Similarities and differences between younger and older disease onset patients with newly diagnosed systemic lupus erythematosus

Scire C. A.;Zanetti A.;Rozza D.;
2023

Abstract

Objective Several studies show that age at onset has an impact on the clinical-serological presentation, comorbidities and disease course of patients with systemic lupus erythematosus (SLE). We evaluated whether, in patients with recent onset SLE, the age at onset correlates with clinical-serological manifestations and with comorbidities. Methods We analysed 171 patients with a SLE diagnosis obtained within 12 months of diagnosis enrolled in the Early Lupus project. Based on the age of onset of the first disease symptom, they were stratified into 2 groups: early onset (18–45 years) and late onset (>45 years). The analysis was replicated by stratifying patients based on age at diagnosis (fulfillment of ACR classification criteria). Each comparison was made at baseline and at 36 months of follow-up. Results Baseline: patients with late onset displayed comorbidities (hypertension, dyslipidaemia and osteoporosis) more frequently than early onset group. 11.4% of late onset patients had a malignancy in medical history, not recorded in the early onset cohort. The two groups differed neither in organ involvement (domain BILAG) nor in disease activity (ECLAM). Patients with early onset showed a disease with signs of higher serologic activity (higher frequency of anti-dsDNA positivity and lower mean C3 and C4 levels) and had malar rash more frequently than the late onset group (36.2% vs. 18.2%, p=0.042). Similar results were obtained by stratifying patients by age of diagnosis (18-45 years and >45 years), except for the higher frequency of discoid rash in the group with age at diagnosis >45 years (18% vs. 6.6%, p=0.045). 36 months: the 2 groups of patients independently of the stratification applied did not differ in the accumulation of damage, but showed a different pattern of 8 organ involvement. Musculoskeletal involvement was more frequent both in the late onset group (18.6% vs. 7.3%, p=0.043) and in the group with age at diagnosis >45 years (20.4% vs. 5.9%, p=0.009) compared to their counterparts, while renal involvement was more frequent in the group with age at diagnosis 18–45 years (21.4% vs. 6.1%, p=0.03).A sub analysis at 36 months on patients without hypertension and osteoporosis at enrollment showed that patients with older age at onset had a higher frequency of these comorbidities, compared to their counterparts. Conclusion In our cohort, younger disease SLE onset seems to correlate with a more active immunological profile, while late onset with a higher incidence of comorbidities.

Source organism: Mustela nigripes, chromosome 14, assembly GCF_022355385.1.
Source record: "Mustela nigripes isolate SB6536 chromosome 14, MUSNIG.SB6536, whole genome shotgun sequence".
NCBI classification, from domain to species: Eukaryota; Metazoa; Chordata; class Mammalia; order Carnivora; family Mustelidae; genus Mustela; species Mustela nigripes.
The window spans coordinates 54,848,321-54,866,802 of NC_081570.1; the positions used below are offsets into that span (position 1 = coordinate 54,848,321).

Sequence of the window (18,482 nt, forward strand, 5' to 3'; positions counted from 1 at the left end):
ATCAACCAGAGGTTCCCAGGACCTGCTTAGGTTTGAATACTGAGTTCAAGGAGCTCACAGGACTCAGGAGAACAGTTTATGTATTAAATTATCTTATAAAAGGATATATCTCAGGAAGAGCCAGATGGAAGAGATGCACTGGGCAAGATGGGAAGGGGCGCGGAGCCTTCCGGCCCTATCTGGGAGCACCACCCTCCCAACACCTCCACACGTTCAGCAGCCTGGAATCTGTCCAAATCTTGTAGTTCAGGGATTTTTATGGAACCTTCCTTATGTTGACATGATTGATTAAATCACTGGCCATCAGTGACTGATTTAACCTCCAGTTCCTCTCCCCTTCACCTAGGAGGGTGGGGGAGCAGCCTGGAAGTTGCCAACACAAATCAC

Articolo in rivista - Articolo scientifico
age onset; clinical features; comorbidities; systemic lupus erythematosus;
English
26-lug-2022
2023
41
1
145
150
none
Prevete, I., Iuliano, A., Cauli, A., Piga, M., Iannone, F., Coladonato, L., et al. (2023). Similarities and differences between younger and older disease onset patients with newly diagnosed systemic lupus erythematosus. CLINICAL AND EXPERIMENTAL RHEUMATOLOGY, 41(1), 145-150 [10.55563/clinexprheumatol/oo5ymg].
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Utilizza questo identificativo per citare o creare un link a questo documento: https://hdl.handle.net/10281/416465